Black Heath (Chesterfield County)

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Coordinates: 37°30′18.2″N 76°36′54″W / 37.505056°N 76.61500°W / 37.505056; -76.61500 Black Heath was a home and coal mine located along the Old Buckingham Road in the present Midlothian area of Chesterfield County, Virginia. The Black Heath coal mining enterprises were operated by the Heth family between 1785 and 1844, when the mine closed following a fatal explosion.

Home, Heth family[edit]

Black Heath was the home of Captain John Heth (1798–1842), an officer in the U.S. Navy during the War of 1812. His son, Confederate Major General Henry Heth, who fought in the American Civil War, was born there in 1825.


The geology of the area about 10 miles (16 km) west of the fall line of the James River near present-day Richmond, Virginia includes a basin of coal which was one of the earliest mined in the Virginia Colony. This natural resource was mined by the French Huguenot refugees who settled there and others beginning around 1700.

By the second quarter of the 18th century, a number of private coal pits were operating on a commercial scale in coalfield located the area we now know as Midlothian. Miners immigrated to Chesterfield from Wales, England and Scotland. The Wooldridge family from East Lothian and West Lothian in Scotland was among the first to undertake coal mining in the area. It is likely that the mining community was eventually named after their Mid-Lothian Mining enterprise, a combination of their two home town names. The Heths, beginning with Colonel Henry "Harry" Heth (died 1821), who emigrated about 1759, who were English investors, opened coal pits in the county.[1]

Black Heath was also the name of coal mines which were located adjacent to their home. Mining operations started there in 1785.[2] U.S. President Thomas Jefferson had the White House in Washington, D.C. heated with the high quality coal from the Black Heath mines. Commenting on the area's coal in his Notes on the State of Virginia, written in 1781–82, then-Governor Jefferson stated: "The country on James river, from 15 to 20 miles above Richmond, and for several miles northward and southward, is replete with mineral coal of a very excellent quality."[3] Jefferson was also referring not only to the Midlothian area, but also to the area of western Henrico County adjacent across the James River near Gayton and Deep Run.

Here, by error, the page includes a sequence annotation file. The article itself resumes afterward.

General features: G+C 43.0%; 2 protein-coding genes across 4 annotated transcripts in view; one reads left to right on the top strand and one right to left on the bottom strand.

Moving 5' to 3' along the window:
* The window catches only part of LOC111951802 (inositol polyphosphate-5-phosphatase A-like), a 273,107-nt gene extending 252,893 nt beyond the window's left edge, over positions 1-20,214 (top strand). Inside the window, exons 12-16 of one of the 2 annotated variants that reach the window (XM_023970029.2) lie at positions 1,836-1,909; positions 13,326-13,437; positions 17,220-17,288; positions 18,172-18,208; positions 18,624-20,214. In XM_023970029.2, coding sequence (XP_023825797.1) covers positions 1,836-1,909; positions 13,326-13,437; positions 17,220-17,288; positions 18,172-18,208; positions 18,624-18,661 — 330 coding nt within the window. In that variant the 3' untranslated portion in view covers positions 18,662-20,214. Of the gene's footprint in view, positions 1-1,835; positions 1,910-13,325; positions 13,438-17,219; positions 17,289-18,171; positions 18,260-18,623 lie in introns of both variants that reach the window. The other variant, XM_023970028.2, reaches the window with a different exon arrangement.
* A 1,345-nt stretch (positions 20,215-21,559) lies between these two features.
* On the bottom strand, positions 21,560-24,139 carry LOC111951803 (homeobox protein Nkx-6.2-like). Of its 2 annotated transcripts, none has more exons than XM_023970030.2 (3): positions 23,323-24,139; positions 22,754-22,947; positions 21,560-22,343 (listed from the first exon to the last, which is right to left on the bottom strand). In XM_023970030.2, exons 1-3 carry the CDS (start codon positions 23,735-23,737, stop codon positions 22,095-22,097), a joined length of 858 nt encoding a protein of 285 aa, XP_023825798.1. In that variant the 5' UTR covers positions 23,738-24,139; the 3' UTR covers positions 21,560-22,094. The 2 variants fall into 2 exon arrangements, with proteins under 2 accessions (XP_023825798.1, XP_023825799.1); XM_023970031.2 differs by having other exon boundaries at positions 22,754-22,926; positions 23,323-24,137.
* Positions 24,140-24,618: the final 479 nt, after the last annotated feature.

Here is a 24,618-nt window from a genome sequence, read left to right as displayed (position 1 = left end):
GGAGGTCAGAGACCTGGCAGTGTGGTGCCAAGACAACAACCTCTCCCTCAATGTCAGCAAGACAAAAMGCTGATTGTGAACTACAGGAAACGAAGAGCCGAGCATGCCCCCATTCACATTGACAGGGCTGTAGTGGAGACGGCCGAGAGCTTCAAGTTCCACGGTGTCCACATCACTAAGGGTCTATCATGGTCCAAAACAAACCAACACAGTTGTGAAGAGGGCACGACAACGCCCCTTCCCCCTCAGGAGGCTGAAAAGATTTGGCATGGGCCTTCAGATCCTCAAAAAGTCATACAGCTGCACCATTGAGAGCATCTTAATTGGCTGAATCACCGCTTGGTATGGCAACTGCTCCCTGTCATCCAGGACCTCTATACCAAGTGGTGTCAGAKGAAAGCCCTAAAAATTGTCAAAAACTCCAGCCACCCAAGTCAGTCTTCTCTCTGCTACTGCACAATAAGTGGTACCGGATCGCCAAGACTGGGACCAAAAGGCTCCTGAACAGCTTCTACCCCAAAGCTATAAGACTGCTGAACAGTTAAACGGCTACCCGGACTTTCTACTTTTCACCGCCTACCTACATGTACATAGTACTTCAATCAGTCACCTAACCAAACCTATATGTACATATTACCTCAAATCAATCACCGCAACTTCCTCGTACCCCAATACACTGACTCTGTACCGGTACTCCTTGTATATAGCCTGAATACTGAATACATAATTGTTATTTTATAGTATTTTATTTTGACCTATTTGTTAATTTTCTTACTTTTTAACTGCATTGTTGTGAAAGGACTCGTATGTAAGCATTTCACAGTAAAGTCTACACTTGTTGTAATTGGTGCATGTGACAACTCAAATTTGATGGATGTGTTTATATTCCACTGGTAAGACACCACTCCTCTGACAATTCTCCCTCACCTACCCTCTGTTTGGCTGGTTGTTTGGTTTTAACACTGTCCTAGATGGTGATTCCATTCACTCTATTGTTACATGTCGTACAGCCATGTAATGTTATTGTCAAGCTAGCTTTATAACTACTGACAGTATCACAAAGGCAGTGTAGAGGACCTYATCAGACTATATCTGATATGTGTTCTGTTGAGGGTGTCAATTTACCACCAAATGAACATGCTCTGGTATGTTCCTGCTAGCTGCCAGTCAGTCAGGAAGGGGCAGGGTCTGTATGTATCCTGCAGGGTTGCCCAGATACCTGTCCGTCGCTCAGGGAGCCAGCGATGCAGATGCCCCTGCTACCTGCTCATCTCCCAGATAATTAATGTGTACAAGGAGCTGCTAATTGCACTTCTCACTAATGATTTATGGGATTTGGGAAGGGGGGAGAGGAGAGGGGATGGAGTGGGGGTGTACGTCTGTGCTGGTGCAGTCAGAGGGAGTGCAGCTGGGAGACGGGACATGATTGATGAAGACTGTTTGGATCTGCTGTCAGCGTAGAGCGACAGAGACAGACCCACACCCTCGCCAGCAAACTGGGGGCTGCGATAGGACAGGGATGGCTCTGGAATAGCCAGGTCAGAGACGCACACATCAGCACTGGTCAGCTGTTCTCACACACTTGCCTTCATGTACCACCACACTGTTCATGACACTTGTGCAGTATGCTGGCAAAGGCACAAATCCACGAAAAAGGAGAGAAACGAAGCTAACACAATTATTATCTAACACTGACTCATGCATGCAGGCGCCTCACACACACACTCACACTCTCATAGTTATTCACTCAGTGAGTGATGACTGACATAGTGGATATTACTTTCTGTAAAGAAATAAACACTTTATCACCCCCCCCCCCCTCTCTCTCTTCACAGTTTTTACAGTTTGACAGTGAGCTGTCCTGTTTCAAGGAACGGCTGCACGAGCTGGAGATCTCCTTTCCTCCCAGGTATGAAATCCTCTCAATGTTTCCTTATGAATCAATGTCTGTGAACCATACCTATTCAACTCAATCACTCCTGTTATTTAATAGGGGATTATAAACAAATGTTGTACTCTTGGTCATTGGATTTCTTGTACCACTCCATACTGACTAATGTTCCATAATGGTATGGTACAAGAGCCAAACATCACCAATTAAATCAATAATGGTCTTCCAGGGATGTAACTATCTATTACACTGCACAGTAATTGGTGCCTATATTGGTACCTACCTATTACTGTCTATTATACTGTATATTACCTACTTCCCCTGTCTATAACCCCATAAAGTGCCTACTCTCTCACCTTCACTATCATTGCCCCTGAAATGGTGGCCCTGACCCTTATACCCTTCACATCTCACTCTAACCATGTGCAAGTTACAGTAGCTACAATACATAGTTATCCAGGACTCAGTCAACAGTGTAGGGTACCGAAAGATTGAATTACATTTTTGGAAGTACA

According to records held by the Library of Virginia, on January 25, 1832, Beverley Randolph, John Heth, and his younger brother, Beverley Heth (1807–1842) petitioned the Virginia General Assembly for the first coal mining corporation to be chartered in Virginia. After substantial opposition to the concept, this was accomplished the following year with the incorporation of the Black Heath Colliery. In 1827, Beverley Randolph had also been one of the organizers of the Chesterfield Railroad, a 12-mile gravity line built from Falling Creek to Manchester for the purpose of transporting coal to ships in the navigable portion of the James River for export. Opened in 1831, it was the first commercial railroad in Virginia, second in the United States.

Coal mining at Black Heath was both difficult and dangerous work, and there were fatal explosions. On March 18, 1839, 40 men, mostly African American slaves, were killed in a 700-foot shaft at the Black Heath mine.[4] On June 15, 1844, a mining explosion at Black Heath killed 11 more men.[5] After the second incident, the mine was closed until 1938.[6]

Around 1850, the steam-powered Richmond and Danville Railroad was built through the property of Black Heath. In modern-times, Black Heath Road extends from Old Buckingham Road north through the property on the south of the railroad tracks where a subdivision has been built.

North of the railroad and south of State Route 711 (Robious Road), remnants of the Black Heath coal pits were extant in the 1960s.


  1. ^ "Archived copy". Archived from the original on 2007-04-19. Retrieved 2007-05-01. 
  2. ^
  3. ^ "Archived copy". Archived from the original on 2014-07-12. Retrieved 2007-04-30. 
  4. ^ "Archived copy". Archived from the original on 2007-03-14. Retrieved 2007-04-30. 
  5. ^ "Archived copy". Archived from the original on 2011-10-28. Retrieved 2011-10-28. 
  6. ^

Further reading[edit]

  • Lutz, Frank E. (1954) Chesterfield, An Old Virginia County, William Byrd Press, Inc., Richmond, Virginia.
  • O'Dell, Jeffrey M. (1983) Chesterfield County: Early Architecture and Historic Sites, Chesterfield County Board of Supervisors, Chesterfield, Virginia.
  • Virginia State Library (1965) A Hornbook of Virginia History, Virginia Library Board, Richmond, Virginia.
  • Weaver, Bettie W. (1961–62) The Mines of Midlothian, in Virginia Cavalcade Winter: pp. 40–47.

External links[edit]